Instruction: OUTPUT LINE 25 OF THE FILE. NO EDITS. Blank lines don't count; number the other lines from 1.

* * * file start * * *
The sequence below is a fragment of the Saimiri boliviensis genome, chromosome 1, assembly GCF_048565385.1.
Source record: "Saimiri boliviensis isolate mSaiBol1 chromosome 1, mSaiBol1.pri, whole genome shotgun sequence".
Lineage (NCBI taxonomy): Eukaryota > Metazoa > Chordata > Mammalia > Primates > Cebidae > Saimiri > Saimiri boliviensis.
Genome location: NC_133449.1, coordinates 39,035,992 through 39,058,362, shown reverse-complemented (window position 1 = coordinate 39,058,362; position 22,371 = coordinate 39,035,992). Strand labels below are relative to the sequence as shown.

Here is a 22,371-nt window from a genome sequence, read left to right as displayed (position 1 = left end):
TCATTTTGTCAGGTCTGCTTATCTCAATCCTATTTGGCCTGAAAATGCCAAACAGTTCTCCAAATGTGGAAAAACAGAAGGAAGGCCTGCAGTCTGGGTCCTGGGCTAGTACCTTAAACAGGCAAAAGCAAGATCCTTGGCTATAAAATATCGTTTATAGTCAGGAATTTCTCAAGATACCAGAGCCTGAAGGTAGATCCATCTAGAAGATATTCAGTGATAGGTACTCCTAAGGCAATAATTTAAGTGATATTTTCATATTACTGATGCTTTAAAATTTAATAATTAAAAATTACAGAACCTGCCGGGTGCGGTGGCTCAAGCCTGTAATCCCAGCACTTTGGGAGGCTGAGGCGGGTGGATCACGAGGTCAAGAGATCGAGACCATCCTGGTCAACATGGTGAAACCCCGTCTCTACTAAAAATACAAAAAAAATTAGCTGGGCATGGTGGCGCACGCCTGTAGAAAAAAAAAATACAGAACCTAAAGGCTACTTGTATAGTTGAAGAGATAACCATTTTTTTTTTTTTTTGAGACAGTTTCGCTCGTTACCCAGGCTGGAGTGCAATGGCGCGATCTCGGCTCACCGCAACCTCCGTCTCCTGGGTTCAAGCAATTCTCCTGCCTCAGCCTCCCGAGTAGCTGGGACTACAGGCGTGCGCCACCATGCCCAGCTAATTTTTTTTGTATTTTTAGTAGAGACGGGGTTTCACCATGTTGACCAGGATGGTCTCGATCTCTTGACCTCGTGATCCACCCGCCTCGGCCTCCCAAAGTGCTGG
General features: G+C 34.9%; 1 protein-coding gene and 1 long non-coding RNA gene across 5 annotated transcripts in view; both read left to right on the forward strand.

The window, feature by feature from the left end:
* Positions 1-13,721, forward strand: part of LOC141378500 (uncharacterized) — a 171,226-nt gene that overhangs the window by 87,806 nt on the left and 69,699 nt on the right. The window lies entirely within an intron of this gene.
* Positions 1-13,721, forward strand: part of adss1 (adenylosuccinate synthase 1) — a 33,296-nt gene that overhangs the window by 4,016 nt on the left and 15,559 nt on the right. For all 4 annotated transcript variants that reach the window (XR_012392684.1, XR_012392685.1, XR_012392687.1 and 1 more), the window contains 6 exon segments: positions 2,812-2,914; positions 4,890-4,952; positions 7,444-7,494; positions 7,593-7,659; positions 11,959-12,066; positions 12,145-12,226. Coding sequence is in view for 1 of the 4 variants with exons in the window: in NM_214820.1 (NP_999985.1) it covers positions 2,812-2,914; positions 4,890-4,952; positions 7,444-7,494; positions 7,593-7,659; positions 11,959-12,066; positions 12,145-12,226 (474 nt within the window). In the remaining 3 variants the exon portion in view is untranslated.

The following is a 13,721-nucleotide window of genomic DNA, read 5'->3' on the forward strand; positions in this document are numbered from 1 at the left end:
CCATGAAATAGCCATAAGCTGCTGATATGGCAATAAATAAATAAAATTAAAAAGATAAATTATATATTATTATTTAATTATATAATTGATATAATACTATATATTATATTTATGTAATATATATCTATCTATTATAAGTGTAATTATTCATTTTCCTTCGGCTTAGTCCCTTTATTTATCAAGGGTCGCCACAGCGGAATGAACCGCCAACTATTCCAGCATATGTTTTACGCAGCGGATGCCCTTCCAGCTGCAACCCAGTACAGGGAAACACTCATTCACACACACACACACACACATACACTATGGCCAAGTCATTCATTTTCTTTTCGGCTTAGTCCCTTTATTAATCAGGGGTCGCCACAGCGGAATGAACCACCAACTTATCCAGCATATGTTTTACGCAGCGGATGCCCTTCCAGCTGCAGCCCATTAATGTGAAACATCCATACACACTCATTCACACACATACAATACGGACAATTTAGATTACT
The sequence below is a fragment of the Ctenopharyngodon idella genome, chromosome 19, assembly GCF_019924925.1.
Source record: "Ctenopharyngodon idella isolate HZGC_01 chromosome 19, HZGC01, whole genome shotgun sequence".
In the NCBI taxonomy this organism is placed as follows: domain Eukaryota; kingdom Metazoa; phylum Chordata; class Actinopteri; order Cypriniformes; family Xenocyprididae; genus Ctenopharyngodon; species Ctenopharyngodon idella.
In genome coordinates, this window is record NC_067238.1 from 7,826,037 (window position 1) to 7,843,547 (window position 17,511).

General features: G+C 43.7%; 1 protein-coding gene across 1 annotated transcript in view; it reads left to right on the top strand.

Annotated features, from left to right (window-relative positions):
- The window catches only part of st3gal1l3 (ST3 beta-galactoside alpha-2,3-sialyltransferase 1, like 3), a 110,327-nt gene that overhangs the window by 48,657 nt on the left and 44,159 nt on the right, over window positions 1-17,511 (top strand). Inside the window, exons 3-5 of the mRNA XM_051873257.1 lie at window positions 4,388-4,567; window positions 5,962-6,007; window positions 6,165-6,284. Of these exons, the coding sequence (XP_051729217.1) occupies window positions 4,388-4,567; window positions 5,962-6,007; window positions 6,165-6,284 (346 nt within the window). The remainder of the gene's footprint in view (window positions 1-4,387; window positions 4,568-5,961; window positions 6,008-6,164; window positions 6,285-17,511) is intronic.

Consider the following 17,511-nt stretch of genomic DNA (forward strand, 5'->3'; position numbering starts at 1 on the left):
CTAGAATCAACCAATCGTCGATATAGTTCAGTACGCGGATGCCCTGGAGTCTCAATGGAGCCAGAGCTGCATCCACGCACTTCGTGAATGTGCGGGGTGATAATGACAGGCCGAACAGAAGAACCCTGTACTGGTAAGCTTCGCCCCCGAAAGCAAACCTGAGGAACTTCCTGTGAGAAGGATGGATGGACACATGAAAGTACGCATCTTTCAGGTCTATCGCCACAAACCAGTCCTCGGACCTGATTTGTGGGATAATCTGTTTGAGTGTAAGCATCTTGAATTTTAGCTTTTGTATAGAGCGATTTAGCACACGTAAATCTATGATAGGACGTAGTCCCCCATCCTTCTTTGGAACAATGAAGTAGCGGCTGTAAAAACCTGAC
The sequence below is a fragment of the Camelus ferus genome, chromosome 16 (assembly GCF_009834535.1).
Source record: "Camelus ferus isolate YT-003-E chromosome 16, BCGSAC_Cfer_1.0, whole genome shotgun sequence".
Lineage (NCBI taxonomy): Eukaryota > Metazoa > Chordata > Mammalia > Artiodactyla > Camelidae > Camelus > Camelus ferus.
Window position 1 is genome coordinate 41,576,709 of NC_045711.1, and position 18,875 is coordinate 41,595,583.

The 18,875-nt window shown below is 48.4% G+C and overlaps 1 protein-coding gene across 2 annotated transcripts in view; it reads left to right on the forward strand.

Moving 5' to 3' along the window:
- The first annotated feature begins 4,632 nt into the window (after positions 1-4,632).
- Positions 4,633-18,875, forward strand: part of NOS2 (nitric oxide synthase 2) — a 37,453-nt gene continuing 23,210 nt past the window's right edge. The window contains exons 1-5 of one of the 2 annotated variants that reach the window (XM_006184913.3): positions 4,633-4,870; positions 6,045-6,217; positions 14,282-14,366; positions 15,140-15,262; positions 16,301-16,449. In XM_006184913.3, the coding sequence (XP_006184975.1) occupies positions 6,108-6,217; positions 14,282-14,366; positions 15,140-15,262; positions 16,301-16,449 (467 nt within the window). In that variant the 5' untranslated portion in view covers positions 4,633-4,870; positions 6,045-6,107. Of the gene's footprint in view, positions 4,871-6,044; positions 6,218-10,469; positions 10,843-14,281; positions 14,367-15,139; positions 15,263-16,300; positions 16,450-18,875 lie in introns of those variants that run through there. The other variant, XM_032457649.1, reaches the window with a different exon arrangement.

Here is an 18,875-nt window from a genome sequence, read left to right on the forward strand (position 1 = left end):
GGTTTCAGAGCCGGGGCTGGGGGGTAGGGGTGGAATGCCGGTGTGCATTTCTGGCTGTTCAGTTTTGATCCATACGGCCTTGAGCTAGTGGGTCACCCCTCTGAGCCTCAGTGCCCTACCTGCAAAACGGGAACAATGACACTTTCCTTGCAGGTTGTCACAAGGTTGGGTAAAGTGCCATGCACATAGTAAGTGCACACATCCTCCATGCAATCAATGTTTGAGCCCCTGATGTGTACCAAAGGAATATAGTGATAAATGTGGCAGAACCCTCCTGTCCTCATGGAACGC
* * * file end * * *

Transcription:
Window position 1 is genome coordinate 41,576,709 of NC_045711.1, and position 18,875 is coordinate 41,595,583.